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Center for Advanced Training & Simulation

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Laparoscopic Hernia Repair

What is a hernia?
A hernia is a protrusion of an organ outside its normal cavity. This most commonly occurs when an area of the abdominal wall musculature becomes weakened.

Will my hernia heal on its own?
No. A hernia does not get better or “go away.” Surgery is required to repair a hernia.

What is a laparoscopic hernia repair?
A laparoscopic hernia repair is a procedure in which a surgeon uses special instruments, small incisions and, with the aid of a videoscope and television monitors, performs the hernia repair. The surgeon uses a piece of special medical material called mesh to reinforce the weakened area of the abdominal wall. This helps prevent the hernia from recurring.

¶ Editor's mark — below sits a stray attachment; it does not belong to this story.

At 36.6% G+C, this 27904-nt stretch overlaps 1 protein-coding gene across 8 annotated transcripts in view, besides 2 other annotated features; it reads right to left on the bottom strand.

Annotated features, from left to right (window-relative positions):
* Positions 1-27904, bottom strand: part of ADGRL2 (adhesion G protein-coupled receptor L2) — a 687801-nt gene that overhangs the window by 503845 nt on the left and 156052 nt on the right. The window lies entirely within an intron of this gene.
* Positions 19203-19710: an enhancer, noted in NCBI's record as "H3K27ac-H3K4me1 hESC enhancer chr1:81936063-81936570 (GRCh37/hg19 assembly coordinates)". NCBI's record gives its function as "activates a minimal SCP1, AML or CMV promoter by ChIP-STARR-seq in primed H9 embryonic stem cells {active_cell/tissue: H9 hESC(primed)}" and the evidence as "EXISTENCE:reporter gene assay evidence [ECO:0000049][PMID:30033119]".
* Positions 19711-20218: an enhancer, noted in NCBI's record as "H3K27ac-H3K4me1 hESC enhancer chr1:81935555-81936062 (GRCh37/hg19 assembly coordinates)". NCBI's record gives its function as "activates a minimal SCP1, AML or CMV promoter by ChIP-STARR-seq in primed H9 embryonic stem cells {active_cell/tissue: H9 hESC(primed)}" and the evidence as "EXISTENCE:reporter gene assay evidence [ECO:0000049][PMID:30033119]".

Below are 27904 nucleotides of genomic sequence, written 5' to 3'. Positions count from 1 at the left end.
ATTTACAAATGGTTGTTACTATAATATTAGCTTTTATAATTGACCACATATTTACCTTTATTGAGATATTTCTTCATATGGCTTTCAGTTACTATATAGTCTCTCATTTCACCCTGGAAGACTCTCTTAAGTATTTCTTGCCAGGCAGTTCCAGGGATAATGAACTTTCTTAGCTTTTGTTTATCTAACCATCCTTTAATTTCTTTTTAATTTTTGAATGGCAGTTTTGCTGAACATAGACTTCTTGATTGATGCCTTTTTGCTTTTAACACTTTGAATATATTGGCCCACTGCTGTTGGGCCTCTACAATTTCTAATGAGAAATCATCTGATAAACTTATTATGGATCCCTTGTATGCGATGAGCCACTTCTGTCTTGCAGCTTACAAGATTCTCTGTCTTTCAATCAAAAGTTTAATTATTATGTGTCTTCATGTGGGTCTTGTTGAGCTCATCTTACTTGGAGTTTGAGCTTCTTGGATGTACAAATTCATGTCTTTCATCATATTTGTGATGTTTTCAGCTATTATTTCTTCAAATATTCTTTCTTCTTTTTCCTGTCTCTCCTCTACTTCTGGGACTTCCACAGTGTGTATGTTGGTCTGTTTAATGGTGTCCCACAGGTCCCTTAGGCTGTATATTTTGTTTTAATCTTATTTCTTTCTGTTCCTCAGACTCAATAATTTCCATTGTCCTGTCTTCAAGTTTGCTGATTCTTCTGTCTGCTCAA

What are the advantages of having my hernia repaired laparoscopically?
A laparoscopic hernia repair may be less painful than an open hernia repair. You can go home the same day. Most patients return to their normal level of activity within one to two weeks.

What are the risks of this surgery?
As with any surgery, there is a risk of infection, bleeding and damage to surrounding structures. This is rare with laparoscopic hernia repairs.

Should I do anything special to prepare for my surgery?
There is no special preparation for this procedure. A nurse will call you the night before your surgery with information on when to come to the hospital and where to register for your surgery. The night before your surgery, do not eat or drink anything after midnight. The morning of your surgery, do not smoke, chew tobacco or gum. The medications used for your surgery will make you very drowsy. Bring someone with you who will be able to drive you home.

When will I get to go home? When can I return to work?
You will go home the same day of your surgery. You can return to work and your normal routine in one to two weeks. You should avoid heavy lifting for a few weeks after your surgery. This will allow the repair to heal properly.

If you have any questions, please contact the Minimally Invasive Surgery office at (859) 257-3253. A nurse will return your call.

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Page last updated Wednesday, April 20, 2011